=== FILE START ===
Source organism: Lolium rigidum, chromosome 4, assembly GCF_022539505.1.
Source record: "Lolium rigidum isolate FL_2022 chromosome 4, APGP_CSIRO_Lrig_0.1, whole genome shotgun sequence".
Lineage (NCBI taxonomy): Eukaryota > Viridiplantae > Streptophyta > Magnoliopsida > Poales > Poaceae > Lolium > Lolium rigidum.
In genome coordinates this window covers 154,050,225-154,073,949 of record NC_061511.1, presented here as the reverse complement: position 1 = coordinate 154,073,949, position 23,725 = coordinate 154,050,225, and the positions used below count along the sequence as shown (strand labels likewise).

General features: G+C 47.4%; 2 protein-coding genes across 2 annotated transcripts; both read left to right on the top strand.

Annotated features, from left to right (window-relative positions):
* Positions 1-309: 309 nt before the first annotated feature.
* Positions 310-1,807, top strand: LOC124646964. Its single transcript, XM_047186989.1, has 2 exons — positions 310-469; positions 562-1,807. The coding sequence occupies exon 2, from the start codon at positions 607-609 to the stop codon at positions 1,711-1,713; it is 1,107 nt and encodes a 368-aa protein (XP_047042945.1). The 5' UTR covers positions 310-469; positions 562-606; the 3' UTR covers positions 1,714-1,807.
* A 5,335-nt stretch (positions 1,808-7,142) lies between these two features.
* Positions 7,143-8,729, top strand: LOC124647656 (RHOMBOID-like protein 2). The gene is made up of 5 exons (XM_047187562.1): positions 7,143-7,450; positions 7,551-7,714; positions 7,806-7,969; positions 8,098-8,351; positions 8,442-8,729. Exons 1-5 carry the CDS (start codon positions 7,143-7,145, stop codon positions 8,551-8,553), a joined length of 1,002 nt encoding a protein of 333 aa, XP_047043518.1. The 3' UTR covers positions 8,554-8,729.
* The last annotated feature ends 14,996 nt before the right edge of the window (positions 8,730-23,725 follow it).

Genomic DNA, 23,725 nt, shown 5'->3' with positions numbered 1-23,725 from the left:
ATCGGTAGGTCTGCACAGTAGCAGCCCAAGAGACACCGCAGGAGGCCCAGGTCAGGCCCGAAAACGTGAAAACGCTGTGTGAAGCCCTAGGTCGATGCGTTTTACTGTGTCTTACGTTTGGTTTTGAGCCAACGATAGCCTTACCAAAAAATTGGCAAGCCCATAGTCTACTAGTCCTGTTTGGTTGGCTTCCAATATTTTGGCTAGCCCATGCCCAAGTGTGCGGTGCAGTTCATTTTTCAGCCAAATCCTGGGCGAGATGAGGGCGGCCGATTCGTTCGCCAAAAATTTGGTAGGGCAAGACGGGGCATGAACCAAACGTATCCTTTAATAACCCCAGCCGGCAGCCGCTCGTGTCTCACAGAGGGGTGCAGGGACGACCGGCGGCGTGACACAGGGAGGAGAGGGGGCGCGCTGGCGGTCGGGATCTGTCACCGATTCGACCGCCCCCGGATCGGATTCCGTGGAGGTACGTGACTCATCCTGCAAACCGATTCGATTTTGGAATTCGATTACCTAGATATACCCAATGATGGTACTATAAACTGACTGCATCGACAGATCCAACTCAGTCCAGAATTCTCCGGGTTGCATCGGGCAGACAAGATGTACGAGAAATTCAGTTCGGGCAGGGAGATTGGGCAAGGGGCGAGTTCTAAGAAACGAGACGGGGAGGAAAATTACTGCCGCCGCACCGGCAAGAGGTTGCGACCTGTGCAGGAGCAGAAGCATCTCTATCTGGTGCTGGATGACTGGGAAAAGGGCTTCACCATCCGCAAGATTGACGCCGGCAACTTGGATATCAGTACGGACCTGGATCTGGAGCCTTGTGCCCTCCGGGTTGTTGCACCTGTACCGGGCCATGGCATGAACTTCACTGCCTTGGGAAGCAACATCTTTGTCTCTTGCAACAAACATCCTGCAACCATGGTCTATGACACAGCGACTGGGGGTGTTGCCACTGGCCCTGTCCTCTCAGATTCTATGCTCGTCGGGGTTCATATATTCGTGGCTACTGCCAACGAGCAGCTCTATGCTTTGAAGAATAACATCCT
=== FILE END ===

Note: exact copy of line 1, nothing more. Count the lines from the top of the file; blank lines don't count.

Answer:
Source organism: Lolium rigidum, chromosome 4, assembly GCF_022539505.1.